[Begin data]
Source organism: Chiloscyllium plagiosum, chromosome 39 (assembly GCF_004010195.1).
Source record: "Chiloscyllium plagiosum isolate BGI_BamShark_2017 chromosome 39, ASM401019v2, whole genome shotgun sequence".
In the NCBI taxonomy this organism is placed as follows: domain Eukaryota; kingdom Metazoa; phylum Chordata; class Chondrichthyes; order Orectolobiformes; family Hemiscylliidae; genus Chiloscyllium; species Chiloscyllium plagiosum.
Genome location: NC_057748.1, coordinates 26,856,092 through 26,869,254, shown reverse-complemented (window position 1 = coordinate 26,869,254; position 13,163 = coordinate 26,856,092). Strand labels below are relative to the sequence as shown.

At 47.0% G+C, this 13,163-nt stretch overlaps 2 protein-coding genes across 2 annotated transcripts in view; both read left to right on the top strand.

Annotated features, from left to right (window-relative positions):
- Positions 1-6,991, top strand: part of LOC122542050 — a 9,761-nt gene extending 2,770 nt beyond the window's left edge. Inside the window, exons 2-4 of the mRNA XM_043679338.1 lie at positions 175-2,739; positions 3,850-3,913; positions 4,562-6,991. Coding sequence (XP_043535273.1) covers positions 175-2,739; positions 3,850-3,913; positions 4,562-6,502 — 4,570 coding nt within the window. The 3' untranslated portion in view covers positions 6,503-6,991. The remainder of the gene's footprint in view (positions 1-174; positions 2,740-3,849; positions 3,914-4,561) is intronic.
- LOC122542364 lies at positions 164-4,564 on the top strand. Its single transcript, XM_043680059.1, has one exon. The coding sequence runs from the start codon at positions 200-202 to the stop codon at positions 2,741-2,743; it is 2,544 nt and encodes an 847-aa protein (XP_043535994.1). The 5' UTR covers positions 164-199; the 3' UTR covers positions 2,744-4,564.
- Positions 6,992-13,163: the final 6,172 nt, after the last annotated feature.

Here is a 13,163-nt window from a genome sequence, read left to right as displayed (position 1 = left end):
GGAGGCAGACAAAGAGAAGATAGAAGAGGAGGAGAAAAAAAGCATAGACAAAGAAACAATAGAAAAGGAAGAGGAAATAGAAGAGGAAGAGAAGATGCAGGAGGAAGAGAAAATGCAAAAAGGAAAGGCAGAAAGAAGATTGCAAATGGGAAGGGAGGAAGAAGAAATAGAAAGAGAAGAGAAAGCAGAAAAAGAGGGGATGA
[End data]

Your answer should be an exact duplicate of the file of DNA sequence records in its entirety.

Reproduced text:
Source organism: Chiloscyllium plagiosum, chromosome 39 (assembly GCF_004010195.1).
Source record: "Chiloscyllium plagiosum isolate BGI_BamShark_2017 chromosome 39, ASM401019v2, whole genome shotgun sequence".
In the NCBI taxonomy this organism is placed as follows: domain Eukaryota; kingdom Metazoa; phylum Chordata; class Chondrichthyes; order Orectolobiformes; family Hemiscylliidae; genus Chiloscyllium; species Chiloscyllium plagiosum.
Genome location: NC_057748.1, coordinates 26,856,092 through 26,869,254, shown reverse-complemented (window position 1 = coordinate 26,869,254; position 13,163 = coordinate 26,856,092). Strand labels below are relative to the sequence as shown.

At 47.0% G+C, this 13,163-nt stretch overlaps 2 protein-coding genes across 2 annotated transcripts in view; both read left to right on the top strand.

Annotated features, from left to right (window-relative positions):
- Positions 1-6,991, top strand: part of LOC122542050 — a 9,761-nt gene extending 2,770 nt beyond the window's left edge. Inside the window, exons 2-4 of the mRNA XM_043679338.1 lie at positions 175-2,739; positions 3,850-3,913; positions 4,562-6,991. Coding sequence (XP_043535273.1) covers positions 175-2,739; positions 3,850-3,913; positions 4,562-6,502 — 4,570 coding nt within the window. The 3' untranslated portion in view covers positions 6,503-6,991. The remainder of the gene's footprint in view (positions 1-174; positions 2,740-3,849; positions 3,914-4,561) is intronic.
- LOC122542364 lies at positions 164-4,564 on the top strand. Its single transcript, XM_043680059.1, has one exon. The coding sequence runs from the start codon at positions 200-202 to the stop codon at positions 2,741-2,743; it is 2,544 nt and encodes an 847-aa protein (XP_043535994.1). The 5' UTR covers positions 164-199; the 3' UTR covers positions 2,744-4,564.
- Positions 6,992-13,163: the final 6,172 nt, after the last annotated feature.

Here is a 13,163-nt window from a genome sequence, read left to right as displayed (position 1 = left end):
GGAGGCAGACAAAGAGAAGATAGAAGAGGAGGAGAAAAAAAGCATAGACAAAGAAACAATAGAAAAGGAAGAGGAAATAGAAGAGGAAGAGAAGATGCAGGAGGAAGAGAAAATGCAAAAAGGAAAGGCAGAAAGAAGATTGCAAATGGGAAGGGAGGAAGAAGAAATAGAAAGAGAAGAGAAAGCAGAAAAAGAGGGGATGA